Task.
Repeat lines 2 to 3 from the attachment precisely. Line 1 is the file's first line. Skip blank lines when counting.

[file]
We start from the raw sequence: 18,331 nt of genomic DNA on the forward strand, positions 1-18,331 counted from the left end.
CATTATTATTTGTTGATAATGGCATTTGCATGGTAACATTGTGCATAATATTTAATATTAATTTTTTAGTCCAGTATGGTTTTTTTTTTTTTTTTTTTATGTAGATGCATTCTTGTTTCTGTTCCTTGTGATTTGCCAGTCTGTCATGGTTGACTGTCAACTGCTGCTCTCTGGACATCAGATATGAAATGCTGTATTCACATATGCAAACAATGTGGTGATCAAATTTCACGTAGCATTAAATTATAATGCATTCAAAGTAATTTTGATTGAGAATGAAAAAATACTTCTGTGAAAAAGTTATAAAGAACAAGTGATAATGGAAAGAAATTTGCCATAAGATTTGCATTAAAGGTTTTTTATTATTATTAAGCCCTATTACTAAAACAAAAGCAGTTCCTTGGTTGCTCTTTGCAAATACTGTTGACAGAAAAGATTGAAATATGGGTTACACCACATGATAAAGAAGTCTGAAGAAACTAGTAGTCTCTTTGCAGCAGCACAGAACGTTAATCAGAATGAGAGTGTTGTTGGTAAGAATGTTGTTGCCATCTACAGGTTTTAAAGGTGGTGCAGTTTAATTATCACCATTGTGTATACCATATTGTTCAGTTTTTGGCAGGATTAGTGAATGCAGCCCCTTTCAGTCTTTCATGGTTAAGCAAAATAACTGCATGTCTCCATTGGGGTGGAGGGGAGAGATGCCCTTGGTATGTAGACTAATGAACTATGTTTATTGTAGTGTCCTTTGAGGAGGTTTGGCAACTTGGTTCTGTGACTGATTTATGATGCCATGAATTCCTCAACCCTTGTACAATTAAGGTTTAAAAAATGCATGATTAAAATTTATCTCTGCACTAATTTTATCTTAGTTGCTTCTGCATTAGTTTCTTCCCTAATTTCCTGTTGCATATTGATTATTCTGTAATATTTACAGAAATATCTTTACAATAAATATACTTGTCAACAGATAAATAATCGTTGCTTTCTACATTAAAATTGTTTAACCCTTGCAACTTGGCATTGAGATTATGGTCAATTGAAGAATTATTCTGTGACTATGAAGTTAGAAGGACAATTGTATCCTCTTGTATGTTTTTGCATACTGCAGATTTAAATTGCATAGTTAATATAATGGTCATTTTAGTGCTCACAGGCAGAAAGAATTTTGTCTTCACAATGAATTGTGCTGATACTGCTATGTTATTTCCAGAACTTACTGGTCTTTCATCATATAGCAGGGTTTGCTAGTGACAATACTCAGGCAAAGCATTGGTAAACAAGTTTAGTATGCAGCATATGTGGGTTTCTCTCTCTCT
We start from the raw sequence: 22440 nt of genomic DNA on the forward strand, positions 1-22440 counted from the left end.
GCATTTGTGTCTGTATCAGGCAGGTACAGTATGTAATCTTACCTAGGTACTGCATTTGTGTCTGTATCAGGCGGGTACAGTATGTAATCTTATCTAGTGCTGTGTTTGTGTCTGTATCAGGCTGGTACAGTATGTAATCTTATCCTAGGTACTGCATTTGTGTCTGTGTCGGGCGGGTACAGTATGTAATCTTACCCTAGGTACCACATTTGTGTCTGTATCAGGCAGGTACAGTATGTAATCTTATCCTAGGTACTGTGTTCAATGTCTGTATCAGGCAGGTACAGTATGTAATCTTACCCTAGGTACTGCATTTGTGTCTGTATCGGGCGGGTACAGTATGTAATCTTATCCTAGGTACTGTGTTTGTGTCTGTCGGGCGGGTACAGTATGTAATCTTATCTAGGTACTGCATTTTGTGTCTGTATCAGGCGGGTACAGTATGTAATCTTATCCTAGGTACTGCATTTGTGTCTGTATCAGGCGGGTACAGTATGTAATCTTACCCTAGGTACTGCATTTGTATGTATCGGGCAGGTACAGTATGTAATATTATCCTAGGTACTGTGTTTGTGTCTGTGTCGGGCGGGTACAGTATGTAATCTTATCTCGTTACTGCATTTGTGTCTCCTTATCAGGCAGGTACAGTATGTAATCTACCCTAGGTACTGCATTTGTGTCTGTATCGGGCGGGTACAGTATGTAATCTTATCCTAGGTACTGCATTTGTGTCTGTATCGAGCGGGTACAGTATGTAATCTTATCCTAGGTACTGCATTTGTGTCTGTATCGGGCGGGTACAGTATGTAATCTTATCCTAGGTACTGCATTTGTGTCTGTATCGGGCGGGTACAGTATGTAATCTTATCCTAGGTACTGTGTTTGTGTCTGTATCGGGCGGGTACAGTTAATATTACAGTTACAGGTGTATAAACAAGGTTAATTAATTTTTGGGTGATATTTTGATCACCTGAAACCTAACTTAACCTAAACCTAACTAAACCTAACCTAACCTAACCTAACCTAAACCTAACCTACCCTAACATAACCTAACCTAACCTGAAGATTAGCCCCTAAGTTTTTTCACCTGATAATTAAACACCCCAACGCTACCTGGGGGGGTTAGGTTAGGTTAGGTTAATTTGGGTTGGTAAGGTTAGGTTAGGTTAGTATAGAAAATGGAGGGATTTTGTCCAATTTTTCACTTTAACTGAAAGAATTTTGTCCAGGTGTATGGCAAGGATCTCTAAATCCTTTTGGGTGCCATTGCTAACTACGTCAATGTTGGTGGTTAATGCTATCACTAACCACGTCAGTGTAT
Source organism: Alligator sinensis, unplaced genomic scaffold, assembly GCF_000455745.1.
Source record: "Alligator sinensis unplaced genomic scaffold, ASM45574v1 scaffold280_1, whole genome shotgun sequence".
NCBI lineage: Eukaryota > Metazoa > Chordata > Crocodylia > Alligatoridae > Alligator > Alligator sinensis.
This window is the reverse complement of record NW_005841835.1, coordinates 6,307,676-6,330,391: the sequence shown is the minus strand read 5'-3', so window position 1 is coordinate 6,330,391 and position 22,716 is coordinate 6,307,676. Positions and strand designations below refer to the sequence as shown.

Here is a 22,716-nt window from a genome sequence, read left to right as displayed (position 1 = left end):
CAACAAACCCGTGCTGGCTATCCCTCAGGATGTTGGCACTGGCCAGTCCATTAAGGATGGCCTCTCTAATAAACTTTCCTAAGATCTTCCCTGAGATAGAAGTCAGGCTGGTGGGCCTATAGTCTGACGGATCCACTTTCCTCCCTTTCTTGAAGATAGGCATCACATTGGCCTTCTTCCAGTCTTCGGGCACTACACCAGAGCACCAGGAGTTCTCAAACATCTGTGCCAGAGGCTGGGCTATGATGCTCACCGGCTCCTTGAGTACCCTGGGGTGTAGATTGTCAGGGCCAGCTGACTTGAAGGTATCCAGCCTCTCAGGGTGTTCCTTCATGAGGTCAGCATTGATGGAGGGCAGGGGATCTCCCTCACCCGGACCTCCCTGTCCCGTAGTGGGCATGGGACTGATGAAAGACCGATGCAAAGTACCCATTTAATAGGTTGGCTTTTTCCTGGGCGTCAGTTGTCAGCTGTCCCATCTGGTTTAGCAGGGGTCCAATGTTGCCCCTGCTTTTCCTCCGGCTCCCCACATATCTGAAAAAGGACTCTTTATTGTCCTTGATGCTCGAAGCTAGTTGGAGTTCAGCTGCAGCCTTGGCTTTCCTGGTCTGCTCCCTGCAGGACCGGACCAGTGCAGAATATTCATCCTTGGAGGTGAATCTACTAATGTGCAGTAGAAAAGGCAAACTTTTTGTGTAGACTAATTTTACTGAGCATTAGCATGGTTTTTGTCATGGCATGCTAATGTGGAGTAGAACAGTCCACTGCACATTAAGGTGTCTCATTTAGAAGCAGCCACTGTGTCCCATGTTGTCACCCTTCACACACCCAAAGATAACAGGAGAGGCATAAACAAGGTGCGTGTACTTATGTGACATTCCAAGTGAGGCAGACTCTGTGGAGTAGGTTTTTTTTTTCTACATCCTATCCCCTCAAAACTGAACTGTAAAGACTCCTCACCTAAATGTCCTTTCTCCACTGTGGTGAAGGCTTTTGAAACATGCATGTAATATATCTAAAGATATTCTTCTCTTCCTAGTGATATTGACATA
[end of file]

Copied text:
CATTATTATTTGTTGATAATGGCATTTGCATGGTAACATTGTGCATAATATTTAATATTAATTTTTTAGTCCAGTATGGTTTTTTTTTTTTTTTTTTTATGTAGATGCATTCTTGTTTCTGTTCCTTGTGATTTGCCAGTCTGTCATGGTTGACTGTCAACTGCTGCTCTCTGGACATCAGATATGAAATGCTGTATTCACATATGCAAACAATGTGGTGATCAAATTTCACGTAGCATTAAATTATAATGCATTCAAAGTAATTTTGATTGAGAATGAAAAAATACTTCTGTGAAAAAGTTATAAAGAACAAGTGATAATGGAAAGAAATTTGCCATAAGATTTGCATTAAAGGTTTTTTATTATTATTAAGCCCTATTACTAAAACAAAAGCAGTTCCTTGGTTGCTCTTTGCAAATACTGTTGACAGAAAAGATTGAAATATGGGTTACACCACATGATAAAGAAGTCTGAAGAAACTAGTAGTCTCTTTGCAGCAGCACAGAACGTTAATCAGAATGAGAGTGTTGTTGGTAAGAATGTTGTTGCCATCTACAGGTTTTAAAGGTGGTGCAGTTTAATTATCACCATTGTGTATACCATATTGTTCAGTTTTTGGCAGGATTAGTGAATGCAGCCCCTTTCAGTCTTTCATGGTTAAGCAAAATAACTGCATGTCTCCATTGGGGTGGAGGGGAGAGATGCCCTTGGTATGTAGACTAATGAACTATGTTTATTGTAGTGTCCTTTGAGGAGGTTTGGCAACTTGGTTCTGTGACTGATTTATGATGCCATGAATTCCTCAACCCTTGTACAATTAAGGTTTAAAAAATGCATGATTAAAATTTATCTCTGCACTAATTTTATCTTAGTTGCTTCTGCATTAGTTTCTTCCCTAATTTCCTGTTGCATATTGATTATTCTGTAATATTTACAGAAATATCTTTACAATAAATATACTTGTCAACAGATAAATAATCGTTGCTTTCTACATTAAAATTGTTTAACCCTTGCAACTTGGCATTGAGATTATGGTCAATTGAAGAATTATTCTGTGACTATGAAGTTAGAAGGACAATTGTATCCTCTTGTATGTTTTTGCATACTGCAGATTTAAATTGCATAGTTAATATAATGGTCATTTTAGTGCTCACAGGCAGAAAGAATTTTGTCTTCACAATGAATTGTGCTGATACTGCTATGTTATTTCCAGAACTTACTGGTCTTTCATCATATAGCAGGGTTTGCTAGTGACAATACTCAGGCAAAGCATTGGTAAACAAGTTTAGTATGCAGCATATGTGGGTTTCTCTCTCTCT
We start from the raw sequence: 22440 nt of genomic DNA on the forward strand, positions 1-22440 counted from the left end.